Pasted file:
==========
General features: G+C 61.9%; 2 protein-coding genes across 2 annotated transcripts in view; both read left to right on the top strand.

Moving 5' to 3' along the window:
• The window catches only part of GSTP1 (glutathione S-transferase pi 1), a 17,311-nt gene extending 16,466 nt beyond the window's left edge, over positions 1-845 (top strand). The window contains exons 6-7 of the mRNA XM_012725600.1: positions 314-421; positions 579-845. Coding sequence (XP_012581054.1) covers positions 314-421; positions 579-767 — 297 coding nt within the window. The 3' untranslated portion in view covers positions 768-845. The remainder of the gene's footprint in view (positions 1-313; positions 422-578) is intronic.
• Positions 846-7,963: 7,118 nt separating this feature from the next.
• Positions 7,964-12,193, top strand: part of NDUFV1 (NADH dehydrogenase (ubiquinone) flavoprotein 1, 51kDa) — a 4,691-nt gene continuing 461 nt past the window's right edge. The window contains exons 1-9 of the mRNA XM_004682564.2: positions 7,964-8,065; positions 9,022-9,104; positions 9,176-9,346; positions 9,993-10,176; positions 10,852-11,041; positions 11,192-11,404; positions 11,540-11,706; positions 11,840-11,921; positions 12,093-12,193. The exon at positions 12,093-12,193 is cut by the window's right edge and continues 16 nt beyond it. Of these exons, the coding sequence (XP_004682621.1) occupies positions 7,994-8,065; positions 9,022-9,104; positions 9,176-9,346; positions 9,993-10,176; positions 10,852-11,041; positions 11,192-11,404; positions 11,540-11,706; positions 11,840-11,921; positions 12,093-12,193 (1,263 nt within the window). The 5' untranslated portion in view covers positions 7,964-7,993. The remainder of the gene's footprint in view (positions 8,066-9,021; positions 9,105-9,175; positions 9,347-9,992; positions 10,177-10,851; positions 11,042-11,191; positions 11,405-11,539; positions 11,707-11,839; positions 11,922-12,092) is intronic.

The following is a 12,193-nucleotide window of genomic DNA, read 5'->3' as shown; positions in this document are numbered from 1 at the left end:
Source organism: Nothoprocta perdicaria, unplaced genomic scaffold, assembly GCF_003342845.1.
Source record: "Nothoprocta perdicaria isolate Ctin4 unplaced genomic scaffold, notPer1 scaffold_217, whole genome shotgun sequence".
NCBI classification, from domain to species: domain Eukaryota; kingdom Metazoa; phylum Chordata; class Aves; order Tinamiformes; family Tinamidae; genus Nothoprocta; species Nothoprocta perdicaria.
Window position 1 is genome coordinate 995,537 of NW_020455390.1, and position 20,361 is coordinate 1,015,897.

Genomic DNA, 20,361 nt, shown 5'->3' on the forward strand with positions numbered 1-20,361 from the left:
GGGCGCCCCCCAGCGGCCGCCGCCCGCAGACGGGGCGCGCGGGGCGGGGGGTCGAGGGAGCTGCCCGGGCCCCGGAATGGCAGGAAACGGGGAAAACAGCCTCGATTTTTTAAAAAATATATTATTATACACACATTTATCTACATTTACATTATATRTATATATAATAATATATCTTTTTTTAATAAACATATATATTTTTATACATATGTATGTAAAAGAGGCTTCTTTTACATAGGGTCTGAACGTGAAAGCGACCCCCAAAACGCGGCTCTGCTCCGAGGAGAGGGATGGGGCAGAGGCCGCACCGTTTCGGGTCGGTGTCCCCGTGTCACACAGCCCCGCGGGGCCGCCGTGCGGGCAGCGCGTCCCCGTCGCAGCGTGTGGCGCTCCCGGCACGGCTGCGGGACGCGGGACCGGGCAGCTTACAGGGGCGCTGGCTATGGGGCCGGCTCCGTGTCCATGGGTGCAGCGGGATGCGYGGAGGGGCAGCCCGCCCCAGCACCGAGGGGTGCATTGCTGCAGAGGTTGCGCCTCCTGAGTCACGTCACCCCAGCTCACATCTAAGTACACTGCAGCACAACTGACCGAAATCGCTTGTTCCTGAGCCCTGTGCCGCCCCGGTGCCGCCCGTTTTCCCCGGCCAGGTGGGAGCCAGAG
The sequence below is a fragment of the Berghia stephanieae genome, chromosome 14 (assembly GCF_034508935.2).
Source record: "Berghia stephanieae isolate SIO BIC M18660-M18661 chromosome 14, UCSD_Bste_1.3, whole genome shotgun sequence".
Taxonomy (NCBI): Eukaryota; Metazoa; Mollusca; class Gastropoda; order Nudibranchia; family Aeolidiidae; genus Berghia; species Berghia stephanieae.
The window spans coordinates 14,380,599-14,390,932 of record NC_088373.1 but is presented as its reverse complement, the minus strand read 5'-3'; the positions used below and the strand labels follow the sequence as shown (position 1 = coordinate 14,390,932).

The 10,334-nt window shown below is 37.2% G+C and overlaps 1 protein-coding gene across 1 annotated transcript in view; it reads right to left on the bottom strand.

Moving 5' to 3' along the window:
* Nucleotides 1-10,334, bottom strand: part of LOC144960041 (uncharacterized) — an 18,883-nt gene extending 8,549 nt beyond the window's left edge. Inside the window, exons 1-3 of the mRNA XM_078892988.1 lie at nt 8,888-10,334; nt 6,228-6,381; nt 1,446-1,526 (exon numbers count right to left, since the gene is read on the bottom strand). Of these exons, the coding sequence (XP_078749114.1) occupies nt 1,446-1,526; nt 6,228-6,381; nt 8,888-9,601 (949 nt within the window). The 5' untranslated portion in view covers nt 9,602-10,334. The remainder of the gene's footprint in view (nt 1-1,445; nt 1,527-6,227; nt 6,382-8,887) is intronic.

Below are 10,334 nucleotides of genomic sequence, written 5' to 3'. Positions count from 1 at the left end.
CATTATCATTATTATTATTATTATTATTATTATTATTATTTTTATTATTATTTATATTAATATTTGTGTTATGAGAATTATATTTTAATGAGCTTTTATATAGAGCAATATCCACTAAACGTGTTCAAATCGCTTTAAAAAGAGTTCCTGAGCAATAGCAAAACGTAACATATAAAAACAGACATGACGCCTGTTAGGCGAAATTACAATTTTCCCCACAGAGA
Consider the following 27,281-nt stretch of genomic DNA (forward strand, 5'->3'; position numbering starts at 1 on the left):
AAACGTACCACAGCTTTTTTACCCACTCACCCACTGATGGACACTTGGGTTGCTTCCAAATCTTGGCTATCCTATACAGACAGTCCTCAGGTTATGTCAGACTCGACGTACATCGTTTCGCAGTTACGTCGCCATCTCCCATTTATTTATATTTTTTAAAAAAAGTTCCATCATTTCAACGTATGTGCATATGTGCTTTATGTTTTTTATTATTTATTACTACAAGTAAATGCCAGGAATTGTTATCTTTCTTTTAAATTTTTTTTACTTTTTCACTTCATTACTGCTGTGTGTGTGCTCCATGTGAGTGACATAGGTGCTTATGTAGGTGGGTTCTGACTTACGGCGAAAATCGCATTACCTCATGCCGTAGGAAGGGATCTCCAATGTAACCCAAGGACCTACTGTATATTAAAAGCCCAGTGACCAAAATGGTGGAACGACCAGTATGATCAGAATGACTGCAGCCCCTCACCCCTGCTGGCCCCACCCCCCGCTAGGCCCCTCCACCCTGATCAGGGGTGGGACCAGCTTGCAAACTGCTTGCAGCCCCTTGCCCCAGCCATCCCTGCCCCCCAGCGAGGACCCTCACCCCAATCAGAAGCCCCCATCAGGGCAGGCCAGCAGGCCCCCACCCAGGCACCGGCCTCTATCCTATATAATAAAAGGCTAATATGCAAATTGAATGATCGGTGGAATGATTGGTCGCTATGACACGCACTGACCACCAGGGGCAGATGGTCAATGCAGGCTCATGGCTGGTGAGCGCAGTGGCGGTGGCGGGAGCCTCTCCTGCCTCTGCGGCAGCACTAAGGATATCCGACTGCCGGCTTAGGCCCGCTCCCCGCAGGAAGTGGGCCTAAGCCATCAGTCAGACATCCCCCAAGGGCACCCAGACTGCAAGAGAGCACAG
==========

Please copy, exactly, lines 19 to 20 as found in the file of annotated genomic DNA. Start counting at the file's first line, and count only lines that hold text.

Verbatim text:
* Nucleotides 1-10,334, bottom strand: part of LOC144960041 (uncharacterized) — an 18,883-nt gene extending 8,549 nt beyond the window's left edge. Inside the window, exons 1-3 of the mRNA XM_078892988.1 lie at nt 8,888-10,334; nt 6,228-6,381; nt 1,446-1,526 (exon numbers count right to left, since the gene is read on the bottom strand). Of these exons, the coding sequence (XP_078749114.1) occupies nt 1,446-1,526; nt 6,228-6,381; nt 8,888-9,601 (949 nt within the window). The 5' untranslated portion in view covers nt 9,602-10,334. The remainder of the gene's footprint in view (nt 1-1,445; nt 1,527-6,227; nt 6,382-8,887) is intronic.

Below are 10,334 nucleotides of genomic sequence, written 5' to 3'. Positions count from 1 at the left end.